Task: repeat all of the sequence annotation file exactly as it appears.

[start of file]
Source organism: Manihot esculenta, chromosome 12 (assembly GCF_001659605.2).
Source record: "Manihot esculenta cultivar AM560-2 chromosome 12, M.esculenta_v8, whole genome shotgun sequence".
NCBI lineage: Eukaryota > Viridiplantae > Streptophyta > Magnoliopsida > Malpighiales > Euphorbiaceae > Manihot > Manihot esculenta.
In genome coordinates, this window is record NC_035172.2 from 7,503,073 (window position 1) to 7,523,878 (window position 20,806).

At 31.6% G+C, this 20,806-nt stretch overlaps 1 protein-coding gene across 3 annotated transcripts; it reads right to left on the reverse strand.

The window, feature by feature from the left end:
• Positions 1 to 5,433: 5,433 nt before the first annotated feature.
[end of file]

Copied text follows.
Source organism: Manihot esculenta, chromosome 12 (assembly GCF_001659605.2).
Source record: "Manihot esculenta cultivar AM560-2 chromosome 12, M.esculenta_v8, whole genome shotgun sequence".
NCBI lineage: Eukaryota > Viridiplantae > Streptophyta > Magnoliopsida > Malpighiales > Euphorbiaceae > Manihot > Manihot esculenta.
In genome coordinates, this window is record NC_035172.2 from 7,503,073 (window position 1) to 7,523,878 (window position 20,806).

At 31.6% G+C, this 20,806-nt stretch overlaps 1 protein-coding gene across 3 annotated transcripts; it reads right to left on the reverse strand.

The window, feature by feature from the left end:
• Positions 1 to 5,433: 5,433 nt before the first annotated feature.